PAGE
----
4. Updated Definitions of “EJ Area” and “Area of Concern”
    EJ Area
    Under the current EJ Policy, an EJ Area was defined as census tract with 30 percent or greater minority population or 20 percent or greater population below the poverty line. The Draft EJ Policy defines an EJ Area as “the geographic location where Department’s EJ Policy applies.” Further, it states that the methods for identifying EJ Areas will be specific outside the policy for easier amendment. Because the definition of an EJ Area will live outside the policy, it will be more frequently amended to reflect recent data and definitions used in other agencies and community groups. Thus, the Draft EJ Policy’s application and scope are not clearly defined or entirely predictable.

    Area of Concern
    The Draft EJ Policy simplifies the current definition. The Area of Concern is defined as the area within a half-mile of the proposed permit activity. The Draft directs applicants to use the new EJ Area Viewer mapping tool to determine if whether a project is in an EJ Area and the project’s Area of Concern.

  5. Unconventional Oil and Gas Now Included
    Oil and gas unconventional well permits (and change in use) are now considered trigger permits and the Draft EJ Policy includes new, specific provisions for unconventional oil and gas public engagement. Under the Draft EJ Policy these permits will automatically trigger the policy requirements. Unconventional well permits are included in the Draft EJ Policy’s list of trigger permits, at Appendix A. While permits listed in Appendix A trigger Sections II (“Permit Review Process”) and III (“Community Input”) of the Draft EJ Policy, unconventional well permits will only trigger the application of Section IV (“Oil and Gas Public Engagement”). The Draft EJ Policy’s Section IV proposes unique public participation requirements for unconventional oil and gas operations. The requirements of Section IV will apply retroactively to unconventional well permits already issued by the Department and create continuing obligations such as annual reports on active and anticipated drilling operations—even though such operations are not subject to an actual permit application submitted to the Department.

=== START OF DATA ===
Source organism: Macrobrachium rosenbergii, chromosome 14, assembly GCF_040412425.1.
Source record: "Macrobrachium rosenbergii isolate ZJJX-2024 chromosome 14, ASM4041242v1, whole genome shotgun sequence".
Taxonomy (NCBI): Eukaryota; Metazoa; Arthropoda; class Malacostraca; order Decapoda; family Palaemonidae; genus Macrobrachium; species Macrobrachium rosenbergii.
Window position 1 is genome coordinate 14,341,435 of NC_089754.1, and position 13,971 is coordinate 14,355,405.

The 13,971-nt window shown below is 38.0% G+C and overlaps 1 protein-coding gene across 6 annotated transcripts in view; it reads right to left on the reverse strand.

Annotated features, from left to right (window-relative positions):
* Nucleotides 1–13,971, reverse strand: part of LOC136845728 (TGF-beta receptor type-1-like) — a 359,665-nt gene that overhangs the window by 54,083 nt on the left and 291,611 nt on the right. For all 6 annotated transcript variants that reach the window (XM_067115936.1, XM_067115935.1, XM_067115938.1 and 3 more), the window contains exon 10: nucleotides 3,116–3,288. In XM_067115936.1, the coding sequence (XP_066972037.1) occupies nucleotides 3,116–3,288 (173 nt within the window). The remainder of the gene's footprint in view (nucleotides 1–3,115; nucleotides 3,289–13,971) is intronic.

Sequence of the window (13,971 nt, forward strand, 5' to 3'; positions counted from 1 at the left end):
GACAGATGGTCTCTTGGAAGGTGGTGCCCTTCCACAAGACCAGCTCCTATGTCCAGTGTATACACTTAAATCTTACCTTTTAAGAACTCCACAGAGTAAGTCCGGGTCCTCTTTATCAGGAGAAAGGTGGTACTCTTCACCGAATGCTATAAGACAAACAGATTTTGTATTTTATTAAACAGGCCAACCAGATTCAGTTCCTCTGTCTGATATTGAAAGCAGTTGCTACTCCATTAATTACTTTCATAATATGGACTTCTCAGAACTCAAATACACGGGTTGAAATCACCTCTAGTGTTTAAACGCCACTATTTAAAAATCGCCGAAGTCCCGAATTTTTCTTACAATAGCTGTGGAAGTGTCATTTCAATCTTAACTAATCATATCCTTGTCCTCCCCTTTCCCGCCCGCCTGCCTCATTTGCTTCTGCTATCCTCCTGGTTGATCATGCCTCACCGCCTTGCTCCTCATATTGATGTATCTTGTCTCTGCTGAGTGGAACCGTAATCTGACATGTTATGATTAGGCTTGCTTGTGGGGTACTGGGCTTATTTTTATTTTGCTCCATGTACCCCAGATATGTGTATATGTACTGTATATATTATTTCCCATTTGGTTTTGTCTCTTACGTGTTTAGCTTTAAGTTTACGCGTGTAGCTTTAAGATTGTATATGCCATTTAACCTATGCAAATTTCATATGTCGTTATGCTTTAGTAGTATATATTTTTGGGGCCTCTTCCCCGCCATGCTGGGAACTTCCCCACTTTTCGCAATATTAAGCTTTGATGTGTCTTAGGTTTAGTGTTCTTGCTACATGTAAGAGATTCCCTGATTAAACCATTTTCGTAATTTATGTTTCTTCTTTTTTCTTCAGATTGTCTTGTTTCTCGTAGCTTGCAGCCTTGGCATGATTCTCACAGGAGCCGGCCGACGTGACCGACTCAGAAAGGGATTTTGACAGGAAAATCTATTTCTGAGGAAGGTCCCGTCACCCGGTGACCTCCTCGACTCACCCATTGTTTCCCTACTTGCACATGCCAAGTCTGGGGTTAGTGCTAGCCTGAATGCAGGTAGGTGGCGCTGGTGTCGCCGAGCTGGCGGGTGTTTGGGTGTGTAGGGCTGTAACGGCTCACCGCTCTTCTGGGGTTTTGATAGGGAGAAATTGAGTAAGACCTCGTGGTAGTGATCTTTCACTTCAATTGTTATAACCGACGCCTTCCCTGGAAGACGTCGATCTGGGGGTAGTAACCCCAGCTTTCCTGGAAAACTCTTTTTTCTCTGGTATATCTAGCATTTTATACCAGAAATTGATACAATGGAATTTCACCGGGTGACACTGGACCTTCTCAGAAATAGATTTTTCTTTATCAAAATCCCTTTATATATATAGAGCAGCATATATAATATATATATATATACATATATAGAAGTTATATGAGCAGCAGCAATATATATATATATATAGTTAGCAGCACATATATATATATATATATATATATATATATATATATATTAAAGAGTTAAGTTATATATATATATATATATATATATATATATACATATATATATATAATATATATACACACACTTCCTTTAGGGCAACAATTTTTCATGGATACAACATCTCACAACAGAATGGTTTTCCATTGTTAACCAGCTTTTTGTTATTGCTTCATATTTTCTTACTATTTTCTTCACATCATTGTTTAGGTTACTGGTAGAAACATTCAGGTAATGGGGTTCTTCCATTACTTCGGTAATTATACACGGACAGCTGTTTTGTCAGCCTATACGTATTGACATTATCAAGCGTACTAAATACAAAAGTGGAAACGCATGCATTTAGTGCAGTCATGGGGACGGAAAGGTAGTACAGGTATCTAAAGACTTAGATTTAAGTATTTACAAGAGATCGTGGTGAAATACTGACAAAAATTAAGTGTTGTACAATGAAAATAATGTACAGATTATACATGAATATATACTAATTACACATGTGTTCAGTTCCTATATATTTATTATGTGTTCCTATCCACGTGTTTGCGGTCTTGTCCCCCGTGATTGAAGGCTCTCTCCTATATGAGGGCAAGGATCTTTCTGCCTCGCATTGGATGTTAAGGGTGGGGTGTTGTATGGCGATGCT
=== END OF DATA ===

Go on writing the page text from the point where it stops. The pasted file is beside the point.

6. EJ Areas Viewer Mapping Tool